University of Minnesota researchers have developed a way to study cancer cells which could lead to new and improved treatment. They have developed a new way to study these cells in a 3D in vitro model (i.e. in a culture dish rather than in a human or animal).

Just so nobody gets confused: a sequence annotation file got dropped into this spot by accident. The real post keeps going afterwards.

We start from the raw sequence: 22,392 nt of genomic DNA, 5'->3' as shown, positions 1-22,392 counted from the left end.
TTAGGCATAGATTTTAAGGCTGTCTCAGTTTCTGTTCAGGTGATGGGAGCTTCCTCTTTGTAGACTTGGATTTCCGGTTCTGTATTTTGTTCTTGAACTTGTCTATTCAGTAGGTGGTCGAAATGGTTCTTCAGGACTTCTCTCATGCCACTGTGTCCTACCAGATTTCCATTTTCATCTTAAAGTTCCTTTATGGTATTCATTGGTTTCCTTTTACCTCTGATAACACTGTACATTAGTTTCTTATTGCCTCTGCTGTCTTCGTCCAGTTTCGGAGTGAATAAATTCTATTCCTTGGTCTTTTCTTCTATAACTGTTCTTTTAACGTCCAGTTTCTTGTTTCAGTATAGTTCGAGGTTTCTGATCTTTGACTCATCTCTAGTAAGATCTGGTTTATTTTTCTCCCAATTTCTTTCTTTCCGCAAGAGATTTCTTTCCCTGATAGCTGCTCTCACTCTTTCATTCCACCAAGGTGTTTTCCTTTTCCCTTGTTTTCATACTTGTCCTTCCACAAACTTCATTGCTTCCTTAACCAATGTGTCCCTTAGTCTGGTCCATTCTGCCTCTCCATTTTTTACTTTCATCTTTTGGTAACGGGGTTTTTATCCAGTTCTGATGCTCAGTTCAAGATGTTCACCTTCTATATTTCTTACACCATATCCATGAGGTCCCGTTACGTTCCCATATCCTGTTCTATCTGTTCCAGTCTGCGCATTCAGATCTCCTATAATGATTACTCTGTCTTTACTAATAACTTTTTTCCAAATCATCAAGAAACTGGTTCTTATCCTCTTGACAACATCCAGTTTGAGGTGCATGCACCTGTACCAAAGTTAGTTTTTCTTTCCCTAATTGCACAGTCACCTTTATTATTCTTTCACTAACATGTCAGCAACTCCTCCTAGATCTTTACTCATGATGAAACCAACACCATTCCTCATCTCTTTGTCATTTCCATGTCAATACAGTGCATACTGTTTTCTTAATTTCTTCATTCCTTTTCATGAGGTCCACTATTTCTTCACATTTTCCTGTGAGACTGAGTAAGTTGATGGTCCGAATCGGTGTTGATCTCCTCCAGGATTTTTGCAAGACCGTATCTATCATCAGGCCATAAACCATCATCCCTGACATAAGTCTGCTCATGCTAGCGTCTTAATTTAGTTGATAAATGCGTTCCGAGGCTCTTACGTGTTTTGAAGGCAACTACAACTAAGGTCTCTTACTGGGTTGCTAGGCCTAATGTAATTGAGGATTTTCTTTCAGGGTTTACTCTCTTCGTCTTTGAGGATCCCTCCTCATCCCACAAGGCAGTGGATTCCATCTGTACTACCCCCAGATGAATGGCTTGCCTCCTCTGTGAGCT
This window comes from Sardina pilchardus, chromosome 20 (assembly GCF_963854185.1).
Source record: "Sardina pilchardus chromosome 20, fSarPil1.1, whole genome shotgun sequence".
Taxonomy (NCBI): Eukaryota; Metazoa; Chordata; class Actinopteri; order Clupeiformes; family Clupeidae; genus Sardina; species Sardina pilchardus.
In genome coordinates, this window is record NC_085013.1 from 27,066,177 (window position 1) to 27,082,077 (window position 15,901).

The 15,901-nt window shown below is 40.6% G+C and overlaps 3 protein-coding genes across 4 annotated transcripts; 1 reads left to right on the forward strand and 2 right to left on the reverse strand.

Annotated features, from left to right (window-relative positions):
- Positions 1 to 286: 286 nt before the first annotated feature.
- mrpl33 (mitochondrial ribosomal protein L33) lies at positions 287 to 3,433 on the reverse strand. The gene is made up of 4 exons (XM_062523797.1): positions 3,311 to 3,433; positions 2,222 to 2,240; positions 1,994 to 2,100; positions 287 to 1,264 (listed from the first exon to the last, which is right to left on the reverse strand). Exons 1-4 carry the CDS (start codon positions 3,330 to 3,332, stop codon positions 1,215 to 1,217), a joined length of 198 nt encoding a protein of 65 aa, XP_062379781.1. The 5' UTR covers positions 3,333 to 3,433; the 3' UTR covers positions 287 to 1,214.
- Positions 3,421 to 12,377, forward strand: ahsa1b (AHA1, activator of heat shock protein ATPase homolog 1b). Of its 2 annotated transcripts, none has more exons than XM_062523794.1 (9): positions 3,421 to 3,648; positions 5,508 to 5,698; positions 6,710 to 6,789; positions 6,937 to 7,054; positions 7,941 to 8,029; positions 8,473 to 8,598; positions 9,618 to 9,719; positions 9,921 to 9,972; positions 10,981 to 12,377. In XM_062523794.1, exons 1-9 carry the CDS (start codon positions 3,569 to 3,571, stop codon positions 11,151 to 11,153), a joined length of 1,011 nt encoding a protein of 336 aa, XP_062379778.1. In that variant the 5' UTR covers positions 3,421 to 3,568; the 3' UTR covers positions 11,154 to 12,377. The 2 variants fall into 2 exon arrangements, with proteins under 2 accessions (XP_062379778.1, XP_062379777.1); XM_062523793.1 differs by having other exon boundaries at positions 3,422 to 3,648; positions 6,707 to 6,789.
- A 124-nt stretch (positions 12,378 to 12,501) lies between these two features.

In a paper recently published in Advanced Materials, Angela Panoskaltsis-Mortari, PhD, Vice Chair for Research and Professor in the Department of Pediatrics at the University of Minnesota Medical School, Director of the 3D Bioprinting Facility and Member of the Masonic Cancer Center, and her fellow researchers found that cells behave differently in this 3D soft tissue environment than on 2D plastic or glass surfaces, for example.